Do humans really need other species?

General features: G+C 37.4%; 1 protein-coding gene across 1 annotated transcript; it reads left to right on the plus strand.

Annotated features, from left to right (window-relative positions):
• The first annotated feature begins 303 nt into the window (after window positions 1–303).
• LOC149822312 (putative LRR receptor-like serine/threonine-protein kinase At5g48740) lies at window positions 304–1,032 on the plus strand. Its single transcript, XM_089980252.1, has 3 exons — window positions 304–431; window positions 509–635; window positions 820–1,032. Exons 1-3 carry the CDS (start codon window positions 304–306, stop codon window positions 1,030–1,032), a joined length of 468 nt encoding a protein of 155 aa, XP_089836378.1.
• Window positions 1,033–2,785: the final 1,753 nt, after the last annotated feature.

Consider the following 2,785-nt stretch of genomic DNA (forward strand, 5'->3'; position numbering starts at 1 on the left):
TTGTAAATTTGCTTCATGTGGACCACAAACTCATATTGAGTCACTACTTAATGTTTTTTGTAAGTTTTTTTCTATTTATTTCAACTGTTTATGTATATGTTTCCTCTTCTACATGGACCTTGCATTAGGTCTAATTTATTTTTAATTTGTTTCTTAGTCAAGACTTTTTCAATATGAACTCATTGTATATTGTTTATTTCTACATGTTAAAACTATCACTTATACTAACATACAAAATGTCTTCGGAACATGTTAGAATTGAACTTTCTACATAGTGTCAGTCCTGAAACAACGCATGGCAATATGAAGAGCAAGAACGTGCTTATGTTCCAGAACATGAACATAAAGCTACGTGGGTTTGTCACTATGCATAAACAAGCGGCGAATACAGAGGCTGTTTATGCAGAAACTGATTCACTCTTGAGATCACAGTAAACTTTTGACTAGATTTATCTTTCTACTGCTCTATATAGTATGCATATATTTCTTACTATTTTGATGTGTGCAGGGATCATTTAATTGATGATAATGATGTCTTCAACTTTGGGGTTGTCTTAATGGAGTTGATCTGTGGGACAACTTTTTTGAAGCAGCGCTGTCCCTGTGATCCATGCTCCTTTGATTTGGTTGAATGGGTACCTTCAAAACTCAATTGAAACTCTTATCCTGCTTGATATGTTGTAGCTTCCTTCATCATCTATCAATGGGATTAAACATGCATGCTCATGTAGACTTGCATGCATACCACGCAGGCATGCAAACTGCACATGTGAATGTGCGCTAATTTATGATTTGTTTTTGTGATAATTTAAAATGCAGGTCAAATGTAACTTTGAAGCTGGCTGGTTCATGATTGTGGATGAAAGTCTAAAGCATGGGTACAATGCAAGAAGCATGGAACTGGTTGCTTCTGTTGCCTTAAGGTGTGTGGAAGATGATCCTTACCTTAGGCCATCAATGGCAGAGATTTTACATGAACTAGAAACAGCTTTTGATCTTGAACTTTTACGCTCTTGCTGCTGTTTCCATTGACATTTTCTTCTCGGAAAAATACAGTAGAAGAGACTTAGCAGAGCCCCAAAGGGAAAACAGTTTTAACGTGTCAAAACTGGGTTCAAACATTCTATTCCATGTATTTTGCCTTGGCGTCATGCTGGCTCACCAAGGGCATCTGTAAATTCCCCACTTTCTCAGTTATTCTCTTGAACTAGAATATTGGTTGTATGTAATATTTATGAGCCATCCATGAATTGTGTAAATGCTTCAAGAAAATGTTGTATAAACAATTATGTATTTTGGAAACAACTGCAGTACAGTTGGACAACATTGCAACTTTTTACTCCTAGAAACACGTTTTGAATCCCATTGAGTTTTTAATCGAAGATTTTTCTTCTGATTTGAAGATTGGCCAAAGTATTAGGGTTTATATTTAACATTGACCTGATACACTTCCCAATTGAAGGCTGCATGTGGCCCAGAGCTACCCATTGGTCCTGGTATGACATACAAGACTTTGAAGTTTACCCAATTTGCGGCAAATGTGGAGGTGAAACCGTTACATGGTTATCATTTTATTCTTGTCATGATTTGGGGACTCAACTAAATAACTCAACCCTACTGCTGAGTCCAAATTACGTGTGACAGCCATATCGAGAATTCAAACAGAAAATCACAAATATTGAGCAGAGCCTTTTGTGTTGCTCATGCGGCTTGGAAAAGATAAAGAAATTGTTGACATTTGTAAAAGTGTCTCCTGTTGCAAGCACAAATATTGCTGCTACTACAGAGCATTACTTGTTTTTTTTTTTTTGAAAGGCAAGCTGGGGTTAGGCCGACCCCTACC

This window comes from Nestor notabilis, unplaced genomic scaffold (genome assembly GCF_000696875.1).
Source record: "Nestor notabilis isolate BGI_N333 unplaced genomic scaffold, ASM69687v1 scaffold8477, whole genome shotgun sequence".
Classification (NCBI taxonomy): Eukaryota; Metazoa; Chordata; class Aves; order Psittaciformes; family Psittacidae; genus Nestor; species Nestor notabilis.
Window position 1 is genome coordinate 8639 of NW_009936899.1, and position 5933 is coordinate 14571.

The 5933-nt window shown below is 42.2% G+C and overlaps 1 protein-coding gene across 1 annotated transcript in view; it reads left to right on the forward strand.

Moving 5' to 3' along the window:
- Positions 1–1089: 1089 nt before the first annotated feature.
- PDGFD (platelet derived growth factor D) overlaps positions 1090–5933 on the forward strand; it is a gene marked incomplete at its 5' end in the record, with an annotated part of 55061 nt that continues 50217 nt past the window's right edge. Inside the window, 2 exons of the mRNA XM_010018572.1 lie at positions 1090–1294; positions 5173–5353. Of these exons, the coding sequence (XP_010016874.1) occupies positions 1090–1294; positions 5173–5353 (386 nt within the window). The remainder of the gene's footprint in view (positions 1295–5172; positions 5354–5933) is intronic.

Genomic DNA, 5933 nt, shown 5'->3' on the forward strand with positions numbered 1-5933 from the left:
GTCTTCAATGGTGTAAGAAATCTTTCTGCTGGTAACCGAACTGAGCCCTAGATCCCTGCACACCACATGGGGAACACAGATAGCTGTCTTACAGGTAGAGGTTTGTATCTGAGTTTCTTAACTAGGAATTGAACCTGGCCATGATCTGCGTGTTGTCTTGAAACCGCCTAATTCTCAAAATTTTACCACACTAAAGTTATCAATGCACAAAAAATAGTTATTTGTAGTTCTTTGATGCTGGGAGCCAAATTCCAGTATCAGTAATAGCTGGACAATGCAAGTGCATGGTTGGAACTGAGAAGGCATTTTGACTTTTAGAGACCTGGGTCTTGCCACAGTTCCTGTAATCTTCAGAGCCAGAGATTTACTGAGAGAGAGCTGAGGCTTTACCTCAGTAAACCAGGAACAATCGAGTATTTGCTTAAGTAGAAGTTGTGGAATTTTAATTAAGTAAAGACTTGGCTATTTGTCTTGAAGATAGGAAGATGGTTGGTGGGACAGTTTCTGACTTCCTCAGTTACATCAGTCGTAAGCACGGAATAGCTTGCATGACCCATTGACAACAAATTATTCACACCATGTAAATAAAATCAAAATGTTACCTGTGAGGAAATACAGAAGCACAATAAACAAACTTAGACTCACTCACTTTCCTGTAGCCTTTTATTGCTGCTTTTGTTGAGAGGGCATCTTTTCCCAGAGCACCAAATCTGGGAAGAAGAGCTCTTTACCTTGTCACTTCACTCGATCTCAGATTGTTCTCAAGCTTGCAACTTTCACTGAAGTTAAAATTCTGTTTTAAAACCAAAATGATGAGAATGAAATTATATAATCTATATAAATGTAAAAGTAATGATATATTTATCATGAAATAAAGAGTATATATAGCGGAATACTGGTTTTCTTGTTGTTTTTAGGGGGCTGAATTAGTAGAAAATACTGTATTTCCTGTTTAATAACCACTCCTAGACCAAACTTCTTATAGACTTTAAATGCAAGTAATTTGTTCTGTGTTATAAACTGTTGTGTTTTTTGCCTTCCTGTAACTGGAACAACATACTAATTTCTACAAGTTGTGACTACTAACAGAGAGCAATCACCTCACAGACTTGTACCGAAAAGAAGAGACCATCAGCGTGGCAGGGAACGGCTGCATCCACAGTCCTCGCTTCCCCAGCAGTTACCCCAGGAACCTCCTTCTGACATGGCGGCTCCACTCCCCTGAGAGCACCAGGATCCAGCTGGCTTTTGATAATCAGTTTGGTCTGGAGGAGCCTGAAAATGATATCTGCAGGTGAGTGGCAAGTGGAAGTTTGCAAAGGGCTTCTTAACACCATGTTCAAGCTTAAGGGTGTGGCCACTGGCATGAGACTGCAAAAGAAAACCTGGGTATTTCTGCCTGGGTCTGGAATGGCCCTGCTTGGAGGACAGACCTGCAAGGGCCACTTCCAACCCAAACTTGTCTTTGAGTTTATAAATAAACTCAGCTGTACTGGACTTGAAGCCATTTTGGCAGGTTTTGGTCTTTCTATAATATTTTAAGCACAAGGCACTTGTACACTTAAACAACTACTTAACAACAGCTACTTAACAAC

pema href="https://theconversation.com/us/topics/curious-kids-us-74795"Curious Kids/a is a series for children of all ages. If you have a question you’d like an expert to answer, send it to a href="mailto:curiouskidsus@theconversation.com"curiouskidsus@theconversation.com/a./em/p hr blockquote pstrongCan humans live without any other species of plants or animals? – Arunima S., age 14, Chhindwara, Madhya Pradesh, India/strong/p /blockquote hr pPeople definitely cannot survive without other species./p pa href="https://scholar.google.com/citations?user=0ePGCP8AAAAJamp;hl=enamp;oi=ao"As an ecologist/a – a scientist who studies the interactions of plants, microorganisms, fungi and animals, including humans – I know there are at least three reasons we need other organisms./p h2Humans need other species to produce food/h2 pFirst, without other species people would have nothing to eat./p pHumans and all organisms require food for energy and the materials to build their bodies and reproduce. Only some microorganisms and plants have a way to a href="https://www.nature.com/scitable/knowledge/library/terrestrial-primary-production-fuel-for-life-17567411/"use energy from sunlight, water and carbon dioxide/a to make the basic molecules that provide that food. a href="https://education.nationalgeographic.org/resource/photosynthesis"This process is called photosynthesis/a. /p pWithout these organisms, humans wouldn’t have food to eat. Almost everything we eat is either a plant or other photosynthetic organism, an animal that grazes on them, or an animal that feeds on animals that graze. /p pProcessed foods may not look like they come from microbes, plants, fungi or animals, but nearly all do. Some vitamins and other food ingredients are manufactured, but they are only a very small component of the human diet. /p pChemists have discovered ways to use various sources of energy to a href="https://doi.org/10.1016/j.jcou.2021.101726"make molecules that could be used for food/a. Molecules produced this way are called “synthetic.” However, these processes are so difficult and expensive that it is currently impossible to feed people with these synthetic foods. /p pProduction of synthetic food a href="https://doi.org/10.1016/j.fufo.2021.100025"using genetically modified bacteria or cultured cell lines/a is growing in importance. In the future, the human diet may become a little less dependent on consuming plants and animals. Still, living organisms will remain a core component of these foods. /p pIt takes countless different organisms – big, small and microscopic – to a href="https://www.nrcs.usda.gov/wps/portal/nrcs/detailfull/soils/health/biology/?cid=nrcs142p2_053868"create healthy soil/a and a href="https://doi.org/10.1016/j.tplants.2018.03.004"breathable air/a. To break down and recycle waste. To purify water and prevent erosion. To break down toxic chemicals into harmless forms, and convert other chemicals into sources of nourishment a href="https://www.youtube.com/watch?v=BCH1Gre3Mg0"that other organisms need to grow and thrive/a./p pAnd many of our food plants – over 1,200 species – a href="https://www.pollinator.org/pollinators"depend on pollinators to produce the fruit or seed/a that humans and other animals eat. Pollination, the process that allows plants to reproduce, happens when animals carry pollen from one plant to another. Bees are the main pollinators, but many other insects, birds, bats and other animals also transport pollen between plants./p